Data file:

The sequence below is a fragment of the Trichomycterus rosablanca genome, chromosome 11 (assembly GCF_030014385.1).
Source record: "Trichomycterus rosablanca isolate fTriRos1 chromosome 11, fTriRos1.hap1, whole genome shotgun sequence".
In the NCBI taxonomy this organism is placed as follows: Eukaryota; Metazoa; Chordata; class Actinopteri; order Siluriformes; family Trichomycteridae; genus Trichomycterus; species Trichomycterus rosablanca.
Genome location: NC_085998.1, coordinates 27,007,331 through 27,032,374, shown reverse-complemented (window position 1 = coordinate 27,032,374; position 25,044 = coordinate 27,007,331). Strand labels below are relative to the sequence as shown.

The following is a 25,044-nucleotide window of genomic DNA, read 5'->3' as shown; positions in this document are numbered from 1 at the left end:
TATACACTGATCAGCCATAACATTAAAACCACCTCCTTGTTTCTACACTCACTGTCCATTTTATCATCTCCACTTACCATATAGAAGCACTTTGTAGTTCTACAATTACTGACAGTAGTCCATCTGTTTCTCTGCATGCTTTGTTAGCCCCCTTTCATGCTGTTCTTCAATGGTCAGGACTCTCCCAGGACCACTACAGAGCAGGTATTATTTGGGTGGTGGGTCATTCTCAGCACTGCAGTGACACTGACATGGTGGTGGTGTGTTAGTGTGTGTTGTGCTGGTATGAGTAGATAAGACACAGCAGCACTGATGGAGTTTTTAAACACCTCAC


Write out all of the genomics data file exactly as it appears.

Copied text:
The sequence below is a fragment of the Trichomycterus rosablanca genome, chromosome 11 (assembly GCF_030014385.1).
Source record: "Trichomycterus rosablanca isolate fTriRos1 chromosome 11, fTriRos1.hap1, whole genome shotgun sequence".
In the NCBI taxonomy this organism is placed as follows: Eukaryota; Metazoa; Chordata; class Actinopteri; order Siluriformes; family Trichomycteridae; genus Trichomycterus; species Trichomycterus rosablanca.
Genome location: NC_085998.1, coordinates 27,007,331 through 27,032,374, shown reverse-complemented (window position 1 = coordinate 27,032,374; position 25,044 = coordinate 27,007,331). Strand labels below are relative to the sequence as shown.

The following is a 25,044-nucleotide window of genomic DNA, read 5'->3' as shown; positions in this document are numbered from 1 at the left end:
TATACACTGATCAGCCATAACATTAAAACCACCTCCTTGTTTCTACACTCACTGTCCATTTTATCATCTCCACTTACCATATAGAAGCACTTTGTAGTTCTACAATTACTGACAGTAGTCCATCTGTTTCTCTGCATGCTTTGTTAGCCCCCTTTCATGCTGTTCTTCAATGGTCAGGACTCTCCCAGGACCACTACAGAGCAGGTATTATTTGGGTGGTGGGTCATTCTCAGCACTGCAGTGACACTGACATGGTGGTGGTGTGTTAGTGTGTGTTGTGCTGGTATGAGTAGATAAGACACAGCAGCACTGATGGAGTTTTTAAACACCTCAC